Away from his sailing, his life sometimes seemed aimless. Reared largely in England though holidaying in family properties in Ireland in the summer, following some changes of direction he finally qualified as an architect, and after 1903 he lived for some years in Dublin. Mountaineering was his main outdoor activity, but soon he was further into sailing, and by 1910 he’d bought the hefty cutter Kelpie which he modified for cruising with conversion to a ketch.
Another interest was support of Home Rule for Ireland, and in July 1914, Kelpie joined Erskine Childers’ Asgard in going to collect the arms for the Irish Volunteers from a rendezvous at the Ruytigen Lightship off the Belgian coast. While Asgard’s consignment of Mauser rifles was spectacularly landed in broad daylight in Howth on July 26th, the Kelpie’s cargo was brought ashore at night a few days later at Kilcoole in County Wicklow, having been trans-shipped to the auxiliary yacht Chotah, owned by another distinguished sailing man with direct Limerick connections, the surgeon Sir Thomas Myles.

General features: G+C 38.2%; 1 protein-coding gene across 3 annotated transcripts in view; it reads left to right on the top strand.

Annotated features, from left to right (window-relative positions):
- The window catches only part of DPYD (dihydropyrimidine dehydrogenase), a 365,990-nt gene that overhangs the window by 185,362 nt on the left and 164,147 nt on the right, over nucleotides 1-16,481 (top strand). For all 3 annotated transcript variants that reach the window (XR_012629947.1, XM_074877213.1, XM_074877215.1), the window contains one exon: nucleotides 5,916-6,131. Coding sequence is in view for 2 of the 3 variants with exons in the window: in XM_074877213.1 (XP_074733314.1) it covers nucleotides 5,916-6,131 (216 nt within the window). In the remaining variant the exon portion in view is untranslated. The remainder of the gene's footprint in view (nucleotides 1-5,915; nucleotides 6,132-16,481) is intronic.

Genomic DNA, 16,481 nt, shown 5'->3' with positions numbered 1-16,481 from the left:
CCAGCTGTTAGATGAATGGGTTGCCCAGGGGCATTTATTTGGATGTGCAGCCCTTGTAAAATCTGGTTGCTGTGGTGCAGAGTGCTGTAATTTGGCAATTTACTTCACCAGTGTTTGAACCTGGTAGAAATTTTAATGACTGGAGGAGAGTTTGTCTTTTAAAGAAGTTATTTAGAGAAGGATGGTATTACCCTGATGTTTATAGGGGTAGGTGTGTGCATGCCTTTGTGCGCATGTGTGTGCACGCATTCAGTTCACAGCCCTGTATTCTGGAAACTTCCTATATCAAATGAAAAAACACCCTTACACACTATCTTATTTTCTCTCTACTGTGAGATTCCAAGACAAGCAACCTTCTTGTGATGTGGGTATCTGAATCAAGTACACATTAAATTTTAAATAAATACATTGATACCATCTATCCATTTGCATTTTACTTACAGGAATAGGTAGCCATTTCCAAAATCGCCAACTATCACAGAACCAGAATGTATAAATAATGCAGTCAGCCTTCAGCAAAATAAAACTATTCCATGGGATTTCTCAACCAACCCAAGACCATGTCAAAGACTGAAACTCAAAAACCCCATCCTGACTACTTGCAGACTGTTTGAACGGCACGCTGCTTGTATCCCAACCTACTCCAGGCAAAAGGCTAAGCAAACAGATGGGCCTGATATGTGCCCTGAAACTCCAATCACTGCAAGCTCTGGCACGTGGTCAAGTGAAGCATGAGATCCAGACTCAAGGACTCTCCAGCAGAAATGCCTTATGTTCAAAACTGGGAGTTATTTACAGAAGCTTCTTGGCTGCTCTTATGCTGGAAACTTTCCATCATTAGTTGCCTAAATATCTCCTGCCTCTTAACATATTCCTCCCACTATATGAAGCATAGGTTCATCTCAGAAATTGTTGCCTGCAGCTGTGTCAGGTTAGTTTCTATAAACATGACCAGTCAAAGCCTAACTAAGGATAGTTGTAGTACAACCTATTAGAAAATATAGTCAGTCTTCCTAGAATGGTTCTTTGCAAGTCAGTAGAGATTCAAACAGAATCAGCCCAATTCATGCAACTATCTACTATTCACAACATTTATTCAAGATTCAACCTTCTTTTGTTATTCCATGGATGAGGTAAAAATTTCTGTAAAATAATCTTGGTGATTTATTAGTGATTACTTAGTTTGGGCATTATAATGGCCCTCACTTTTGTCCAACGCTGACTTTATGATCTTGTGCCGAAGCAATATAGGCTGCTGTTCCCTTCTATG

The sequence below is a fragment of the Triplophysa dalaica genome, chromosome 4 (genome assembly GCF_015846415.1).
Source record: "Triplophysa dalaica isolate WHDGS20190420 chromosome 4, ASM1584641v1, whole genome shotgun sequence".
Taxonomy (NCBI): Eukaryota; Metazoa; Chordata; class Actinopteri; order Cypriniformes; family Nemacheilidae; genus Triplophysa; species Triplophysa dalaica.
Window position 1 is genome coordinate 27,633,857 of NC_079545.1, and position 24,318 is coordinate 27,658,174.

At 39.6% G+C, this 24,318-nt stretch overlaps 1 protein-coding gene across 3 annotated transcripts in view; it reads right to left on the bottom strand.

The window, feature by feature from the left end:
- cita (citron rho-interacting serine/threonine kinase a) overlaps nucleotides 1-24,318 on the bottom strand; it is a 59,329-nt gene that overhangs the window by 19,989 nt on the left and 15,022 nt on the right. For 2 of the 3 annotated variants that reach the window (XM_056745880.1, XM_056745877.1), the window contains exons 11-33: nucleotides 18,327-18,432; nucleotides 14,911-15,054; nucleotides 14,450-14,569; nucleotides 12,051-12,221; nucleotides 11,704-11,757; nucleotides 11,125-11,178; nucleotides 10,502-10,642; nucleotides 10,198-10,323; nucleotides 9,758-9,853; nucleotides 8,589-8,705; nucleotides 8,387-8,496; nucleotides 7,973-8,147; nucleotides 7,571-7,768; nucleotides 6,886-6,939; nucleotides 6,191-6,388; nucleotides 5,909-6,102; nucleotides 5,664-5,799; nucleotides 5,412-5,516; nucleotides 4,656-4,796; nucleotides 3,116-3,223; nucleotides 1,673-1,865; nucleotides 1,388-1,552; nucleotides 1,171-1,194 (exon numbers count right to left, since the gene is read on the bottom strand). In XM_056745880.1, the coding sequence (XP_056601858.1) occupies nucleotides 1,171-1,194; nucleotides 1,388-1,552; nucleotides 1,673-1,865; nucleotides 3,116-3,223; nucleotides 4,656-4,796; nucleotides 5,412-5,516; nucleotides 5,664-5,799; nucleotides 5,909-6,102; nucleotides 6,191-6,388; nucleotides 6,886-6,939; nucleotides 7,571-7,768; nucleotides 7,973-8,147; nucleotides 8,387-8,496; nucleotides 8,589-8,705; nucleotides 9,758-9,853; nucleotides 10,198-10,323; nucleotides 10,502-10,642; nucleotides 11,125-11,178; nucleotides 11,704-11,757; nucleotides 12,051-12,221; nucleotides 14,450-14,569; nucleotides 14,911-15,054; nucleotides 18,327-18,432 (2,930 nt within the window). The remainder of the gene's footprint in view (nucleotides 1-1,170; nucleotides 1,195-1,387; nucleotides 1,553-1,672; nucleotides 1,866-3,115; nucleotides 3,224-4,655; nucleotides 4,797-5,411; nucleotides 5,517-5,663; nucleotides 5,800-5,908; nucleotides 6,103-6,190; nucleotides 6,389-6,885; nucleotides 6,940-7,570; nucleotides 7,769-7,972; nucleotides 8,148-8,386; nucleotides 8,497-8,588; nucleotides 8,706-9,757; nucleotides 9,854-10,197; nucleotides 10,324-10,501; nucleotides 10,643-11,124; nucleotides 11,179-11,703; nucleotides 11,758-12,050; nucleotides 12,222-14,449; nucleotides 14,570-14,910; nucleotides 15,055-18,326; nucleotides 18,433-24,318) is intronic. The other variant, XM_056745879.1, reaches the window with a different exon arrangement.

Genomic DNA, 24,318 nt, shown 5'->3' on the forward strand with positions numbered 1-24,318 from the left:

Within a very few days, the entire scene changed with the outbreak of the Great War, and most of the leading gun-runners were to serve with the British forces. Despite his Home Rule enthusiasm, O’Brien had since 1910 been a member of the Royal Naval Reserve, which had given him useful training for his growing involvement in sailing. Between 1914 and 1918, it provided him with sometimes uneven war experience, for his temperament was much more suited to small unit action than anything involving significant numbers in some sort of organised form.
Post war, he returned to an Ireland which since the 1916 Easter Rising was moving inexorably towards independence and inevitably towards partition. When a unofficial Independent Provisional Government was set up in 1919 in a sort of parallel universe functioning effectively in opposition to British rule from Dublin castle, he offered his services to it with the Kelpie, and was a seaborn Fisheries Inspector for this alternative administation on the West Coast in the summer of 1920.
The situation was confused, to say the least, and in 1921 he went off cruising to Scotland single-handed, with some mountaineering planned in Skye. Returning alone through the North Channel and slowly beating to windward at night, he slept through the ringing of an alarm clock, and the heavy Kelpie came ashore in the foggy dark, well stuck on rocks near Portpatrick on the Scottish coast, and slowly but inevitably became a total loss.
O’Brien appeared out of the morning mist into Portpatrick Harbour, rowing in his little dinghy with all that remained of his worldly possessions about him, for he had sold his house in Dublin, and all he had for home was the use of a family cottage on Foynes Island.